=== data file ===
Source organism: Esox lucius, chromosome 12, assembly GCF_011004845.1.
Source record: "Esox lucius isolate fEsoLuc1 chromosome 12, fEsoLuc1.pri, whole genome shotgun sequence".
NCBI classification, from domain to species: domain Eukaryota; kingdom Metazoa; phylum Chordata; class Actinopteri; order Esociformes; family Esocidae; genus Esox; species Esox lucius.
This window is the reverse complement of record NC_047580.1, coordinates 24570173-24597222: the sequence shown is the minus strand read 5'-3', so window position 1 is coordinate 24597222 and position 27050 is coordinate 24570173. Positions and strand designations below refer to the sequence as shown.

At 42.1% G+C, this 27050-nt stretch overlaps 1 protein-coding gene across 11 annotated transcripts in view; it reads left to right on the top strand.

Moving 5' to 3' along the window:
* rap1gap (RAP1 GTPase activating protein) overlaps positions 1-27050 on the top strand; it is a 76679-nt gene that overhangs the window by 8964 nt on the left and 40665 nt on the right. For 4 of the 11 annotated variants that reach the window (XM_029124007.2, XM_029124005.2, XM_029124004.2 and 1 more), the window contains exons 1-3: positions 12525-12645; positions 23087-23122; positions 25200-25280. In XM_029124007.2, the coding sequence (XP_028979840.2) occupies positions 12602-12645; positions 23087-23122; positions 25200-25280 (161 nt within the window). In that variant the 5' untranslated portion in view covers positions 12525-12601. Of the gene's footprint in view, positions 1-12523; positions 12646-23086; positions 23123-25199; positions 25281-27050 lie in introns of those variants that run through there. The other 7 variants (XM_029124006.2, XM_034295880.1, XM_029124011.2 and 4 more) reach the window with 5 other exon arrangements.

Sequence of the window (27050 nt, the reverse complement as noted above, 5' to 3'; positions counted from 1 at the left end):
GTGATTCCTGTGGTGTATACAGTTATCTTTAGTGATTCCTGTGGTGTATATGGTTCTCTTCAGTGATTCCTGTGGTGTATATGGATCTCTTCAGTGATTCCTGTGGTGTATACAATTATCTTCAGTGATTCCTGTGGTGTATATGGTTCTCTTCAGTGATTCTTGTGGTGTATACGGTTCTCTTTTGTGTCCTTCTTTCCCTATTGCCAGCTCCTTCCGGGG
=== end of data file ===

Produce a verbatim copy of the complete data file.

Source organism: Esox lucius, chromosome 12, assembly GCF_011004845.1.
Source record: "Esox lucius isolate fEsoLuc1 chromosome 12, fEsoLuc1.pri, whole genome shotgun sequence".
NCBI classification, from domain to species: domain Eukaryota; kingdom Metazoa; phylum Chordata; class Actinopteri; order Esociformes; family Esocidae; genus Esox; species Esox lucius.
This window is the reverse complement of record NC_047580.1, coordinates 24570173-24597222: the sequence shown is the minus strand read 5'-3', so window position 1 is coordinate 24597222 and position 27050 is coordinate 24570173. Positions and strand designations below refer to the sequence as shown.

At 42.1% G+C, this 27050-nt stretch overlaps 1 protein-coding gene across 11 annotated transcripts in view; it reads left to right on the top strand.

Moving 5' to 3' along the window:
* rap1gap (RAP1 GTPase activating protein) overlaps positions 1-27050 on the top strand; it is a 76679-nt gene that overhangs the window by 8964 nt on the left and 40665 nt on the right. For 4 of the 11 annotated variants that reach the window (XM_029124007.2, XM_029124005.2, XM_029124004.2 and 1 more), the window contains exons 1-3: positions 12525-12645; positions 23087-23122; positions 25200-25280. In XM_029124007.2, the coding sequence (XP_028979840.2) occupies positions 12602-12645; positions 23087-23122; positions 25200-25280 (161 nt within the window). In that variant the 5' untranslated portion in view covers positions 12525-12601. Of the gene's footprint in view, positions 1-12523; positions 12646-23086; positions 23123-25199; positions 25281-27050 lie in introns of those variants that run through there. The other 7 variants (XM_029124006.2, XM_034295880.1, XM_029124011.2 and 4 more) reach the window with 5 other exon arrangements.

Sequence of the window (27050 nt, the reverse complement as noted above, 5' to 3'; positions counted from 1 at the left end):
GTGATTCCTGTGGTGTATACAGTTATCTTTAGTGATTCCTGTGGTGTATATGGTTCTCTTCAGTGATTCCTGTGGTGTATATGGATCTCTTCAGTGATTCCTGTGGTGTATACAATTATCTTCAGTGATTCCTGTGGTGTATATGGTTCTCTTCAGTGATTCTTGTGGTGTATACGGTTCTCTTTTGTGTCCTTCTTTCCCTATTGCCAGCTCCTTCCGGGG